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In logistic growth, how does population growth change as the population nears its carrying capacity? population growth increases (J-curve) population growth remains steady (S-curve) it is at constant growth regardless of the carrying capacity. population growth typically crashes when a population reaches its carrying capacity
Weegy: In a population showing exponential growth the individuals are not limited by food or disease. However, in most real populations both food and disease become important as conditions become crowded. [ There is an upper limit to the number of individuals the environment can support. Ecologists refer to this as the "carrying capacity" of the environment. Populations in this kind of environment show what is known as logistic growth. Click the following button to run an applet you can use to experiment with logistic growth. If you are accessing this lesson over a slower network connection it may take several seconds for the applet to appear. You must have Java installed and enabled to run this. This applet is similar to the one you used with exponential growth. We assume you have have already worked with the Exponential Growth applet and are familiar with its controls and their functions. The only new field present is the carrying capacity field which is initialized at 1000. While in the Habitat view, step the population for 25 generations. The population becomes quite crowded, but it levels off near 1000 individuals. Switch to the Graph view and you will see the classic "S" shaped curve that is characteristic of logistic growth. While the population is small it shows exponential growth. However, as the population approaches the carrying capacity the growth slows down and the curve levels off. ] (More)
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Asked 11/1/2012 4:13:54 PM
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A keystone species (Points : 5) has a disproportionately large impact on an ecosystem due to its role in the survival of many other species. typically reduces overall diversity of an ecosystem. is typically an herbivore. is an example of amensalism.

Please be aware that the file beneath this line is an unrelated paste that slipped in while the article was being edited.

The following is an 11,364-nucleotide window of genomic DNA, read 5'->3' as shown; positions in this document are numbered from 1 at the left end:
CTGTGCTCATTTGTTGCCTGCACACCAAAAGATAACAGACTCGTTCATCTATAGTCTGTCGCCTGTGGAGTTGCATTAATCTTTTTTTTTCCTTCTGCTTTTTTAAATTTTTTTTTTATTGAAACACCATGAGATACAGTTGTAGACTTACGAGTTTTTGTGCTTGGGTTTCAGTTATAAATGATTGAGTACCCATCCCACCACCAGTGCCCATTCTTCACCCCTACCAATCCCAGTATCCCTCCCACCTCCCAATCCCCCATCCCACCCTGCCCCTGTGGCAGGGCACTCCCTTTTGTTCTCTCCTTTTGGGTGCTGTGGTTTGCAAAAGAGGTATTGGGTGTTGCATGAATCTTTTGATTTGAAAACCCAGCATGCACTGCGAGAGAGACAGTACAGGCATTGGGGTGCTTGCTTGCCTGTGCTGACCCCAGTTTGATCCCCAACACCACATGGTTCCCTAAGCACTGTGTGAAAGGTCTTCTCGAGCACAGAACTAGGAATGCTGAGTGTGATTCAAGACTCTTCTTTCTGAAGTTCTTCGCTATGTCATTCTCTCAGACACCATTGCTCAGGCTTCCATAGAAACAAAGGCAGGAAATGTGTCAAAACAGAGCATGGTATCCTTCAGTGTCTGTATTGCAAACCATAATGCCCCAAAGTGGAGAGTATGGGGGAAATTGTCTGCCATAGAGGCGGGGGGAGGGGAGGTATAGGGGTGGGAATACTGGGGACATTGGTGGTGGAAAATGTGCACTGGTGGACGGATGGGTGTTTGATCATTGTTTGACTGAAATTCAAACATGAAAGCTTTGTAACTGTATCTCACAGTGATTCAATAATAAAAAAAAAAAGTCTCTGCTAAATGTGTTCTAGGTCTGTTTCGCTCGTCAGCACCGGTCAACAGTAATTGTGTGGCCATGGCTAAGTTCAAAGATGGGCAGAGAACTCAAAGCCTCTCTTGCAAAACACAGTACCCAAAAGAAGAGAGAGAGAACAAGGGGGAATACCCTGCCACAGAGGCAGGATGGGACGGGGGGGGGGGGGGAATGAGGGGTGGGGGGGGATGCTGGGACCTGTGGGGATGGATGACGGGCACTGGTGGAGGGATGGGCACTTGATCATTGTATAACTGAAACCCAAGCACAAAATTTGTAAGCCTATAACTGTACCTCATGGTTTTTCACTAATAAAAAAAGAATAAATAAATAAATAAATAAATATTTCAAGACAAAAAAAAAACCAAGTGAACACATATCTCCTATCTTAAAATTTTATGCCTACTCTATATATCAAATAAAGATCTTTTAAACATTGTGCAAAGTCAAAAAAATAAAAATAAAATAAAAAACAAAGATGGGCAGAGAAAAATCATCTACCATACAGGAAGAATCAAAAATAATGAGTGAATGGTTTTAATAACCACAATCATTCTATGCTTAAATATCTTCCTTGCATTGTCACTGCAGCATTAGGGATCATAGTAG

Weegy: A .has a disproportionately large impact on an ecosystem due to its role in the survival of many other species. A keystone species is a species that has a disproportionately large effect on its environment relative to its abundance.[1] Such species [ play a critical role in maintaining the structure of an ecological community, affecting many other organisms in an ecosystem and helping to determine the types and numbers of various other species in the community. The role that a keystone species plays in its ecosystem is analogous to the role of a keystone in an arch. While the keystone is under the least pressure of any of the stones in an arch, the arch still collapses without it. Similarly, an ecosystem may experience a dramatic shift if a keystone species is removed, even though that species was a small part of the ecosystem by measures of biomass or productivity. It has become a very popular concept in conservation ] User: When a single species evolves into two species, the new species must (Points : 5) be reproductively isolated. evolve different diets. be exposed to the same selective pressures. live on a different continent. Weegy: B. evolve different diets User: On Earth today, mountains such as the Himalayas are rising because of (Points : 5) extensive erosion caused by increases in rainfall in those regions. human mining operations that are excavating large amounts of coal. low pressure air systems focused above the mountains. collisions between tectonic plates. Weegy: Mountains such as the Himalayas are rising due to collisions between tectonic plates. User: Darwin's concept of fitness is based on two separate abilities. These are the ability to (Points : 5) survive and reproduce. find a mate and have offspring. defend against enemies and find food. produce and defend a family. Weegy: Produce and defend a family. User: In logistic growth, how does ... (More)
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Asked 11/1/2012 4:08:28 PM
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